My undergraduate degree is in History! And I ended up in edtech roles after studying for a postgraduate qualification in information and library studies and gradually drifting into these kinds of roles from library work. It’s more interesting and there are more opportunities, I feel.
I’m on the fence about this one. On the one hand, you are quite convincing in making a case for a discipline. On the other hand, there are strong disciplines already out there that embrace ed tech quite easily and do a good job of being critical: distance education, critical literacy, multi-literacy, to name a few. In fact, sometimes ed tech (and open ed to some degree) feels a bit like navel gazing when it doesn’t properly situate itself in relation to some of this work.
Oh come on. Critical edtech has existed for years. It’s done daily by people like the #edcmooc folks (eg Sian Bayne, Jen Ross, Knox et al), ppl who push the edges of what edtech could be (Dave Cormier) or look critically at all that (Frances Bell). It’s right there and called critical digital pedagogy by us in the Hybrid Pedagogy community. It’s the work of people like Bonnie Stewart and Catherine Cronin and Kate Bowles and by how women and people of color push back against mainstream positivist edtech e.g. Audrey Watters, Sava Singh, Sherri Spelic, me 😉
As I posted on Bryan’s blog, I have no idea what’s missing for edtech to count as a “discipline” except for someone to start excluding these alternative perspectives and start restricting the kinds of research we are allowed to respectably do.
Oh wait. That’s ALREADY the case. Everyone will cite the white men of edtech and occasionally recognize other voices exist. Also methodologies such as collaborative autoethnography will find GREAT difficulty getting published on edtech. Just because…
Ohhhhh because it’s a field dominated by men and therefore by scientific/positivist sensibilities where more interpretive/critical approaches are considered less rigorous.
I don’t know what calling it a discipline would achieve… But all I have outlined above already exists and happens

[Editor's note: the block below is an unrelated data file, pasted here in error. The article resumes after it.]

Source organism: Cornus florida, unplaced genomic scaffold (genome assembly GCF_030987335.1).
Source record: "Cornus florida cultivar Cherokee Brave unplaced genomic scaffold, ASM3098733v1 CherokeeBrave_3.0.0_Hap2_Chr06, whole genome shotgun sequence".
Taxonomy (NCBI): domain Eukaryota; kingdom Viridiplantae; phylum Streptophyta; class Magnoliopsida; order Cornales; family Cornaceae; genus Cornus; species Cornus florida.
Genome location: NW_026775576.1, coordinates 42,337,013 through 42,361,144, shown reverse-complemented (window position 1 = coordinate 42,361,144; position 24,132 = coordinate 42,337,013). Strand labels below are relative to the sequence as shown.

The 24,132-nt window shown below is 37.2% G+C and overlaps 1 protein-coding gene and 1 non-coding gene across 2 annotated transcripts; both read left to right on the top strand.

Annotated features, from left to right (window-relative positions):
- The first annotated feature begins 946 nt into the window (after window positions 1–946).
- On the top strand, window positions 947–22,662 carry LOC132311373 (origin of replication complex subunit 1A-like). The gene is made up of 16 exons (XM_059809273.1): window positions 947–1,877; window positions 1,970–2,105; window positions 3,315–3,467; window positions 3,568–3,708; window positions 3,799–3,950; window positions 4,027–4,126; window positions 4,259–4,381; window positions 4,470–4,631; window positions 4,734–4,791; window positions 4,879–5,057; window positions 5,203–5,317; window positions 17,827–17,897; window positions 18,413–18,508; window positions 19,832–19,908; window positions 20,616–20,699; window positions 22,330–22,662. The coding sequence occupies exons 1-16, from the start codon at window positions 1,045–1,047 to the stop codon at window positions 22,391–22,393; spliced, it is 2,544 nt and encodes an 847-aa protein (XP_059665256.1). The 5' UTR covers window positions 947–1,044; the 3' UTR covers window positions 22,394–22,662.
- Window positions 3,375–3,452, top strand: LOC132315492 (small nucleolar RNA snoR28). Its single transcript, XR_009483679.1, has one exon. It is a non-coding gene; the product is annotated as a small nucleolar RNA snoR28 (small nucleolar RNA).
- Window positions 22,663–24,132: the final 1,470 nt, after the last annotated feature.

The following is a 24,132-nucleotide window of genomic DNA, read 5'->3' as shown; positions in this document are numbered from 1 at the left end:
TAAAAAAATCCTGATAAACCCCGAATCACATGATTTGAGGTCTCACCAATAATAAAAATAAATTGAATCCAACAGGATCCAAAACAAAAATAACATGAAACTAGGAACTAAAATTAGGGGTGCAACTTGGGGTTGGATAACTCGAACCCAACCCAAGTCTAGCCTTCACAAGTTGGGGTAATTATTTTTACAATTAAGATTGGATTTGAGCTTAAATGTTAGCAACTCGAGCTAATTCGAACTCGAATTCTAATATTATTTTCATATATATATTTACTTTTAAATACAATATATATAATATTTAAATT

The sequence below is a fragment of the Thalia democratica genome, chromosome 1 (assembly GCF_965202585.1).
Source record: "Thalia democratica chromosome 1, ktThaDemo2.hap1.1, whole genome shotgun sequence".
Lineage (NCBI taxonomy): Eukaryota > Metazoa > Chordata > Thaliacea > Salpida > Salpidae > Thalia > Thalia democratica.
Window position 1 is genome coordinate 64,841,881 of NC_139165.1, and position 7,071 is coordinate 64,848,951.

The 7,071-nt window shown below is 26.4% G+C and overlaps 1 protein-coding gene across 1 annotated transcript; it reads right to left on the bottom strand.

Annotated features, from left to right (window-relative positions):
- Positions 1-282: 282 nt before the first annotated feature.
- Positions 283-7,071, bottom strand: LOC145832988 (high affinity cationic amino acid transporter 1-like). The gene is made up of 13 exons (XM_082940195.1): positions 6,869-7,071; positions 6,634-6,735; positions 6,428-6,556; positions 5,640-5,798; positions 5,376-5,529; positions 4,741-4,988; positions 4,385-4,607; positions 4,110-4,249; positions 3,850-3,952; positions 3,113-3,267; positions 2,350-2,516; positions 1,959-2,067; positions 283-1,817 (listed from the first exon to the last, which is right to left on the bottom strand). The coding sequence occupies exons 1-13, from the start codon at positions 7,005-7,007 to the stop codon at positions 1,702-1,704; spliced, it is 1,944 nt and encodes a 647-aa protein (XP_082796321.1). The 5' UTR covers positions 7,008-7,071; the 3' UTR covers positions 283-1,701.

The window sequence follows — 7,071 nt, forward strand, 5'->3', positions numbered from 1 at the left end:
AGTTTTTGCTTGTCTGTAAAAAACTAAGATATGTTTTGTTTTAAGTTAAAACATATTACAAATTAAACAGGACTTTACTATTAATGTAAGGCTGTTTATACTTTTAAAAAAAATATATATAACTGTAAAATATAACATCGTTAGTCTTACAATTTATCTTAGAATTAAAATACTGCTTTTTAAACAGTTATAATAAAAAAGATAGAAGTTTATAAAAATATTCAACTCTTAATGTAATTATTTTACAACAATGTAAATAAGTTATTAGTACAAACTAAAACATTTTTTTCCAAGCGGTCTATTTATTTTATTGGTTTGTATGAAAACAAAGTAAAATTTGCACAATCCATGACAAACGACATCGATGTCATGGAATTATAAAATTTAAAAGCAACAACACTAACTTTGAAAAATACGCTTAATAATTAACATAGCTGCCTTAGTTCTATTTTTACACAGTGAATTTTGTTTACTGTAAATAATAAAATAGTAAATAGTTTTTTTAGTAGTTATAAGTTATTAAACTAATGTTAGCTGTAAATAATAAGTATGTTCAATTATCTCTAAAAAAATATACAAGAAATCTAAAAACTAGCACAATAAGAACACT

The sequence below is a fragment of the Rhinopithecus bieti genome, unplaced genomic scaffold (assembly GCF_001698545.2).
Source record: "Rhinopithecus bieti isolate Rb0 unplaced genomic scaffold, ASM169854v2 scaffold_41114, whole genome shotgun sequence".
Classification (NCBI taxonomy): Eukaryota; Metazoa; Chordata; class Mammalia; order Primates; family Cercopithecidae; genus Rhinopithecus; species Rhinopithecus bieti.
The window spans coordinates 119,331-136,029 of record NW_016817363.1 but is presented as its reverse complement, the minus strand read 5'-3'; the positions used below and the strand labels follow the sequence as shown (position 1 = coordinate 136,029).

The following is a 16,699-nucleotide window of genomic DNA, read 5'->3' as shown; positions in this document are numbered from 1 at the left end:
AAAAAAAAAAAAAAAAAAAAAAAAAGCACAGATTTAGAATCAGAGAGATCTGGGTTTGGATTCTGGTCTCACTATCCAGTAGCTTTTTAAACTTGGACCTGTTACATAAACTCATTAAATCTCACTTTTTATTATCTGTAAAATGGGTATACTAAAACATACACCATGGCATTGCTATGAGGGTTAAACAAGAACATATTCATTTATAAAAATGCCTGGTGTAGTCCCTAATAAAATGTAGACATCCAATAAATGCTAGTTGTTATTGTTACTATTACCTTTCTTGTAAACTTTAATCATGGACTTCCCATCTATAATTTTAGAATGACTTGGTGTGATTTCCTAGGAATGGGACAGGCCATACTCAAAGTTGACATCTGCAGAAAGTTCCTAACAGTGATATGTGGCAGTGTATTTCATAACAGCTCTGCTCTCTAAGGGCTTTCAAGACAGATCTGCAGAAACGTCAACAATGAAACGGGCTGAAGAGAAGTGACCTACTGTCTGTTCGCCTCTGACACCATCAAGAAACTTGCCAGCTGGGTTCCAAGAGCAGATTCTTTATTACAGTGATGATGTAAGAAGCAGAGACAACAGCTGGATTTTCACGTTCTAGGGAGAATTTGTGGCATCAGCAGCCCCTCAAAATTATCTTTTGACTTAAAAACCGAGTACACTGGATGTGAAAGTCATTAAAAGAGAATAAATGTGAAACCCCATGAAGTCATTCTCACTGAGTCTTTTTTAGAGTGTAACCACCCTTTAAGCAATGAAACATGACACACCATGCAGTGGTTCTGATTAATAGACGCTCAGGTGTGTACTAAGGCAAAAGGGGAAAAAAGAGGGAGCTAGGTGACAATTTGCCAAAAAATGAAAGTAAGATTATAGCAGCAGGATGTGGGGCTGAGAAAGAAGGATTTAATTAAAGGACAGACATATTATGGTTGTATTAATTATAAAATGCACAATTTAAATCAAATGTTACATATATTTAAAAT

Oh and I have a masters degree in eLearning. I don’t know what is needed for something to be called a discipline. You said all of the “things” seem to be in place. Journals. Conferences. Associations. Etc. Worldwide and not just in US/UK.
Hi Maha, I am in complete agreement with the need for these voices and it was exactly the idea of having people like Tressie and Audrey read by ed tech people that made we think of a diverse discipline. I guess the difference is I feel their absence arises because ed tech isn’t a discipline, whereas you feel it arises because it is a discipline. I think David Kernohan gave a good list from why he’d want to see ed tech as a discipline, and that included having more critical voices in it. Part of the problem currently seems to me to be that people come in via the latest bit of technology and never get to the critical part. The Art History analogy was about that – it had been the history of European white men essentially, and then in the 70s and 80s, this was challenged by a range of great critical thinkers such as Griselda Pollock. Now multiple perspectives, critical analysis of what it means to do art history is the norm. So I was hoping ed tech as a discipline might help us move to that state.
But I take your point very much that by establishing it as more of an academic discipline, as that creates a land grab for controlling thought in the area, and there is a danger (indeed a likelihood) that might be won by US, silicon valley focused white men, which would be the opposite of what I intend.
So would it be right to say I think we’re in agreement about what ed tech _should_ look like, but I was suggesting making it a discipline might be a good mechanism for that to happen, whereas you feel that is exactly the cause of the current situation? I need to think about that, you may be right. What would be the best path then do you feel towards the general goal which we both have in mind do you think?